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Mapping tool highlights historical carbon losses from soil in Northeast Argentina

But with hectares of Nuseed Carinata now being grown in the region, soil health and the sequestration of carbon are being greatly improved

New interactive soil mapping tools have demonstrated that Nuseed Carinata, a new cover crop feedstock, ideal for low carbon renewable fuel and high protein meal for animal feed, as well as improving soil health, is being grown exactly where it is needed most in Argentina.

Northeast Argentina has been found to have the highest level of soil carbon reduction (shown in red on the map below). Luckily Nuseed Carinata is now being grown on tens of thousands of hectares in the region. The crop has the potential to remove carbon dioxide from the atmosphere by sequestering it into the soil, therefore improving soil health.

“The majority of our contracted hectares are exactly where the mapping tool shows that over the past two decades there has been the most soil carbon loss. Nuseed Carinata, with its huge biomass above and below ground, is excellent at removing carbon from the air and putting it in the soil where it is badly needed to restore soil carbon and soil health,” says Glenn Johnston, Nuseed Global Regulatory Carinata.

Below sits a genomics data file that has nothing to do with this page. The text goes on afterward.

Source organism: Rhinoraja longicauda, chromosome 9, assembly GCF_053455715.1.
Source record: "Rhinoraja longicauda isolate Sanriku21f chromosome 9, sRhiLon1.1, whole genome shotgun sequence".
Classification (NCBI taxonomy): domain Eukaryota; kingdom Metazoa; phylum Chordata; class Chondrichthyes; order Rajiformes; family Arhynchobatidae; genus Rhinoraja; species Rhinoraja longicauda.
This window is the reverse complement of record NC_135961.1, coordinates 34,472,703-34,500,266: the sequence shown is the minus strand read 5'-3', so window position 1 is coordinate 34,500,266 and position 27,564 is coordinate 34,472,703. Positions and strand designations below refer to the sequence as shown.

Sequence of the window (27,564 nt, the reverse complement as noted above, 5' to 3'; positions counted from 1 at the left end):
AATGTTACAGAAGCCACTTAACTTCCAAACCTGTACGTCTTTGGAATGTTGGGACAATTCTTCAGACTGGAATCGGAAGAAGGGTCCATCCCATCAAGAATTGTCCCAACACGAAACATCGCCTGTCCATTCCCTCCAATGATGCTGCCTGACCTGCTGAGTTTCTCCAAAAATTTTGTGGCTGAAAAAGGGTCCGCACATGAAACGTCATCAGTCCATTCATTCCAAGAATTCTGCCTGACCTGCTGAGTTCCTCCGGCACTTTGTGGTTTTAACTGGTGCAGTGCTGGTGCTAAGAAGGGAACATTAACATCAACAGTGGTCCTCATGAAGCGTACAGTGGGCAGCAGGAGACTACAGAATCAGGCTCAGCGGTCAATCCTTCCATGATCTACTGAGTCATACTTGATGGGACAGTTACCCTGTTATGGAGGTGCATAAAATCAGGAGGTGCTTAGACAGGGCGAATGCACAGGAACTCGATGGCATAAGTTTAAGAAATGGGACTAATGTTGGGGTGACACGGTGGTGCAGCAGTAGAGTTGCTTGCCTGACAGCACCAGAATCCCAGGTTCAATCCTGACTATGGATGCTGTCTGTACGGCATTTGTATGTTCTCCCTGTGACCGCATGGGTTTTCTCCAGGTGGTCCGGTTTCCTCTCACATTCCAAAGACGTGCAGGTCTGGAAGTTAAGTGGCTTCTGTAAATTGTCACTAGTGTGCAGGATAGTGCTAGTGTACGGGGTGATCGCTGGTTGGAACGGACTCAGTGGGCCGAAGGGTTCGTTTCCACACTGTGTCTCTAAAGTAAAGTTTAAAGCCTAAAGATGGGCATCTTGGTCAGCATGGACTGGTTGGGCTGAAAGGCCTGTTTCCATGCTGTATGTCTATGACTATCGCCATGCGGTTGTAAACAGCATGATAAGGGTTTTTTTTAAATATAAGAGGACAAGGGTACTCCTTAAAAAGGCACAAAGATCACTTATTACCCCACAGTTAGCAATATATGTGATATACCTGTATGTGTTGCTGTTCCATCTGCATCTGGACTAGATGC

“The independent map helps us target the areas that can most benefit from growing Nuseed Carinata as a cover crop to replenish soil carbon,” adds Johnston.

The recently released interactive map from www.soilsrevealed.org helps policymakers, NGOs, researchers and land managers visualize ongoing soil carbon losses. Based on available soil data, environmental information and computer simulations over time, projections for coming decades are based on scenarios issued by the Intergovernmental Panel on Climate Change (IPCC).

The platform provides a novel and dynamic way of displaying and comparing areas with greatest potential to increase soil organic carbon and advance food security, soil health and climate action. The online mapping project involves collaboration between the following partners: The Nature Conservancy, Cornell University, ISRIC, Woodwell Climate Research Center.

Read more about Nuseed Carinata